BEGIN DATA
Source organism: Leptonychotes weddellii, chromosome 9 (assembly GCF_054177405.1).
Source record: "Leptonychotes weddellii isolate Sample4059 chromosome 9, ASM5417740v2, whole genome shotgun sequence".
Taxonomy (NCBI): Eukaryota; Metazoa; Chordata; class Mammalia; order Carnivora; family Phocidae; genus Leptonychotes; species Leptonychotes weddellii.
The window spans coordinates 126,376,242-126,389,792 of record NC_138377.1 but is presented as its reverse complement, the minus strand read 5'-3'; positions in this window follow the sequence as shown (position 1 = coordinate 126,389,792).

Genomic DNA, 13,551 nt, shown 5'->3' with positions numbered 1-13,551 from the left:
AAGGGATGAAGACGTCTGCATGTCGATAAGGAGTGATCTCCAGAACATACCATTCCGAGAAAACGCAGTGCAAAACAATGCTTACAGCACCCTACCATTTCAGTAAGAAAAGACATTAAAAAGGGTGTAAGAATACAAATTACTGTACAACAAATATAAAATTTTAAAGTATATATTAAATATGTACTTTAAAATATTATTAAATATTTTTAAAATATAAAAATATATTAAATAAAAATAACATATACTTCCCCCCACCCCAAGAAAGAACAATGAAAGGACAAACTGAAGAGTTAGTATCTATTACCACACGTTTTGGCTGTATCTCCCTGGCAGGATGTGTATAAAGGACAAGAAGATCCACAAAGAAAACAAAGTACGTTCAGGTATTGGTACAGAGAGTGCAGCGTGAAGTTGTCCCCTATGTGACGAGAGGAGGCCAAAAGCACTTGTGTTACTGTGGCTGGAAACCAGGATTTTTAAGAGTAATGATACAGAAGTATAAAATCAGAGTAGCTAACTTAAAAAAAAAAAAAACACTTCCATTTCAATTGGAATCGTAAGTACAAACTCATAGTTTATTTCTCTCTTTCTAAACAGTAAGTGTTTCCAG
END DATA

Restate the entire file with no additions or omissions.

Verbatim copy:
Source organism: Leptonychotes weddellii, chromosome 9 (assembly GCF_054177405.1).
Source record: "Leptonychotes weddellii isolate Sample4059 chromosome 9, ASM5417740v2, whole genome shotgun sequence".
Taxonomy (NCBI): Eukaryota; Metazoa; Chordata; class Mammalia; order Carnivora; family Phocidae; genus Leptonychotes; species Leptonychotes weddellii.
The window spans coordinates 126,376,242-126,389,792 of record NC_138377.1 but is presented as its reverse complement, the minus strand read 5'-3'; positions in this window follow the sequence as shown (position 1 = coordinate 126,389,792).

Genomic DNA, 13,551 nt, shown 5'->3' with positions numbered 1-13,551 from the left:
AAGGGATGAAGACGTCTGCATGTCGATAAGGAGTGATCTCCAGAACATACCATTCCGAGAAAACGCAGTGCAAAACAATGCTTACAGCACCCTACCATTTCAGTAAGAAAAGACATTAAAAAGGGTGTAAGAATACAAATTACTGTACAACAAATATAAAATTTTAAAGTATATATTAAATATGTACTTTAAAATATTATTAAATATTTTTAAAATATAAAAATATATTAAATAAAAATAACATATACTTCCCCCCACCCCAAGAAAGAACAATGAAAGGACAAACTGAAGAGTTAGTATCTATTACCACACGTTTTGGCTGTATCTCCCTGGCAGGATGTGTATAAAGGACAAGAAGATCCACAAAGAAAACAAAGTACGTTCAGGTATTGGTACAGAGAGTGCAGCGTGAAGTTGTCCCCTATGTGACGAGAGGAGGCCAAAAGCACTTGTGTTACTGTGGCTGGAAACCAGGATTTTTAAGAGTAATGATACAGAAGTATAAAATCAGAGTAGCTAACTTAAAAAAAAAAAAAACACTTCCATTTCAATTGGAATCGTAAGTACAAACTCATAGTTTATTTCTCTCTTTCTAAACAGTAAGTGTTTCCAG